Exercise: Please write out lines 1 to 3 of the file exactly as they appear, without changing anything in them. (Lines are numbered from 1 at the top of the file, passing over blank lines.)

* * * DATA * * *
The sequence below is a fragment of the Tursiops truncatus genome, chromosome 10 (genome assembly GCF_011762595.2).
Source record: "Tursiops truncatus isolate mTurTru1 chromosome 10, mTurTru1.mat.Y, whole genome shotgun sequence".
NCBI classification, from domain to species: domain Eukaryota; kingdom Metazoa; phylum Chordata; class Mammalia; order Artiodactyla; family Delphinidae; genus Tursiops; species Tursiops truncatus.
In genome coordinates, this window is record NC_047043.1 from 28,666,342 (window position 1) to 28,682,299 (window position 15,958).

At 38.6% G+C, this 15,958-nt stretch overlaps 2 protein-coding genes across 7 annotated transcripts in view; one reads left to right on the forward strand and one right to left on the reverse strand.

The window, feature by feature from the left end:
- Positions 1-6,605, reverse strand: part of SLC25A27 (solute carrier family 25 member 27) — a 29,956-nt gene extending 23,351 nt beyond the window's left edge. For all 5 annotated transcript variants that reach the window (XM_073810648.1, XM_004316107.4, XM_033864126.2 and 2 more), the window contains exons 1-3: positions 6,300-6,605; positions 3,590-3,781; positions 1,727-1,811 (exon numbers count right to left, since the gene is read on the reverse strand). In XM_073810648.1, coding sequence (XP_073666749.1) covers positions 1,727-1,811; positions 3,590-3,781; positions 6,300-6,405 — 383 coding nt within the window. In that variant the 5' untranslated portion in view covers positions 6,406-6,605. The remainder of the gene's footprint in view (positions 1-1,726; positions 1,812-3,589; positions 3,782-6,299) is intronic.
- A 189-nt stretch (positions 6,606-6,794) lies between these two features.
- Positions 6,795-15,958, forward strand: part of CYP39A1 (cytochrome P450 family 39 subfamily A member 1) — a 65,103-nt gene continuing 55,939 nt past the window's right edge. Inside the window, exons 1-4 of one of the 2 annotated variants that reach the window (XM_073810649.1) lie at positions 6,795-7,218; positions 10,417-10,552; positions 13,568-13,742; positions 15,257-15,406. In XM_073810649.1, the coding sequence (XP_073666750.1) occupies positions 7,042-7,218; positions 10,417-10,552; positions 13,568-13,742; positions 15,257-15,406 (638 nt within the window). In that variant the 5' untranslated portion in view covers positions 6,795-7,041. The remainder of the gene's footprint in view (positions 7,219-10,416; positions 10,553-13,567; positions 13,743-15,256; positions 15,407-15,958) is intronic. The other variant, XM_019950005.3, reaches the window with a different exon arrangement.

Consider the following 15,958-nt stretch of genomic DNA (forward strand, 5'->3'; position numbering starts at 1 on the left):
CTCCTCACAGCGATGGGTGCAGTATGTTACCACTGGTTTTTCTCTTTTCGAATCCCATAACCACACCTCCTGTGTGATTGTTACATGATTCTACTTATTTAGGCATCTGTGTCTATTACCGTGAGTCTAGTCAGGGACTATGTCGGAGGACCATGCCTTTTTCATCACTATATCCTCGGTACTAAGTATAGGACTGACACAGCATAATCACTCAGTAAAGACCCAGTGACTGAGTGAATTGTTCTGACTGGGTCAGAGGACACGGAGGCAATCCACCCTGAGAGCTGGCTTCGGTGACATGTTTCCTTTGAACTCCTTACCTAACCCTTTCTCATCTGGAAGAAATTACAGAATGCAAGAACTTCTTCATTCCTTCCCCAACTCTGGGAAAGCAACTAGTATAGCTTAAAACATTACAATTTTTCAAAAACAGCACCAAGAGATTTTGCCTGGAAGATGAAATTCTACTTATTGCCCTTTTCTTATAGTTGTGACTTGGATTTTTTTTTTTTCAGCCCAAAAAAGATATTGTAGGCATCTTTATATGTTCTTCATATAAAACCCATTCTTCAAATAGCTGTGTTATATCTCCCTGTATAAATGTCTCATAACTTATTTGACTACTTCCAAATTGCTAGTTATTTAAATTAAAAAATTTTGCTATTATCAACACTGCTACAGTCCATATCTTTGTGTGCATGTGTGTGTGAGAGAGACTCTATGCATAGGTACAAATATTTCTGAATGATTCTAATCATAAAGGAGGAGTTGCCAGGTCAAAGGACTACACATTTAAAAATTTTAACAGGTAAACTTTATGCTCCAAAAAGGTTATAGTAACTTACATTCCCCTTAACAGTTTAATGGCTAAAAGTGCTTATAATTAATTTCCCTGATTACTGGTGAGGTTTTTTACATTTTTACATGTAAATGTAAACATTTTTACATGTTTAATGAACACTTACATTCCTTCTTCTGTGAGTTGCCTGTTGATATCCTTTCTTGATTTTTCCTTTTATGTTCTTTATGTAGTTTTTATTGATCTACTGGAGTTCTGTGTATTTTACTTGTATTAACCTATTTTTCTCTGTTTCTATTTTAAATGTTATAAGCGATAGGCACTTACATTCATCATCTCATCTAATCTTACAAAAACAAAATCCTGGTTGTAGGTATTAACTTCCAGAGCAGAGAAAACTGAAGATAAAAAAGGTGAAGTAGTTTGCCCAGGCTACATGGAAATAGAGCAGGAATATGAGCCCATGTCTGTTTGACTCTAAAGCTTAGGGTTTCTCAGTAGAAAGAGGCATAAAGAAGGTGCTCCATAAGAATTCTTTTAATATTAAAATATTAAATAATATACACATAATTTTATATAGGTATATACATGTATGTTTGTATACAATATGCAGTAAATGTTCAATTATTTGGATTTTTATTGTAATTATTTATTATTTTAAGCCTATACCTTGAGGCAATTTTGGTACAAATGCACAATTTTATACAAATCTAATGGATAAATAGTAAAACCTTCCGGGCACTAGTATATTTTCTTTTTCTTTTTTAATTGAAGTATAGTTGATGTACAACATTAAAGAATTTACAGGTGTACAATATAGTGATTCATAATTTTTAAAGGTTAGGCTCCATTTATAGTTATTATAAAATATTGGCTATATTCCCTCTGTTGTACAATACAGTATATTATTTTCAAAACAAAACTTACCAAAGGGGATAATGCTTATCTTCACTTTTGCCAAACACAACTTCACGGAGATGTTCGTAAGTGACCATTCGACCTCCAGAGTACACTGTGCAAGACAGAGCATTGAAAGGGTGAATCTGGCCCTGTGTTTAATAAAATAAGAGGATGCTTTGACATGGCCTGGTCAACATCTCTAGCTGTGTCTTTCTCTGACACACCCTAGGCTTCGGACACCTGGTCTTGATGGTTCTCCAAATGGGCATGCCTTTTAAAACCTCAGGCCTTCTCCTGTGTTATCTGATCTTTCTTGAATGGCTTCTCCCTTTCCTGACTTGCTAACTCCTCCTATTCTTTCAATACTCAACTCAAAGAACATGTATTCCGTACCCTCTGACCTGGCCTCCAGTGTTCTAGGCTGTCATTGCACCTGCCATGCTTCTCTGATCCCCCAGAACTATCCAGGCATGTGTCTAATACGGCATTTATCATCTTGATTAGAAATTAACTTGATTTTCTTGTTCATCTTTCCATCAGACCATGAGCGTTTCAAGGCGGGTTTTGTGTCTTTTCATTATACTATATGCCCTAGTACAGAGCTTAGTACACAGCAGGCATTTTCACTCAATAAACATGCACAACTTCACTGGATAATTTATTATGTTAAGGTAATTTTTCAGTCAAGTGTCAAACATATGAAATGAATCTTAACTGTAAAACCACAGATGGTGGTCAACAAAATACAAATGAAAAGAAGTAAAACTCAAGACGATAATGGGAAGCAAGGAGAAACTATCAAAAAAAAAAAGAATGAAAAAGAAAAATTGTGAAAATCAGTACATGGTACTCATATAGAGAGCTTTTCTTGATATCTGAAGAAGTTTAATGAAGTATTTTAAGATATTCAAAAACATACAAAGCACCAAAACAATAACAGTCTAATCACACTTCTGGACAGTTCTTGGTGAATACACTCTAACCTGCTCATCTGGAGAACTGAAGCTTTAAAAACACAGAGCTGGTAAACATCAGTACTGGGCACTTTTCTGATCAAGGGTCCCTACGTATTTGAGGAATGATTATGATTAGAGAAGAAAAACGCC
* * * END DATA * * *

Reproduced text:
The sequence below is a fragment of the Tursiops truncatus genome, chromosome 10 (genome assembly GCF_011762595.2).
Source record: "Tursiops truncatus isolate mTurTru1 chromosome 10, mTurTru1.mat.Y, whole genome shotgun sequence".
NCBI classification, from domain to species: domain Eukaryota; kingdom Metazoa; phylum Chordata; class Mammalia; order Artiodactyla; family Delphinidae; genus Tursiops; species Tursiops truncatus.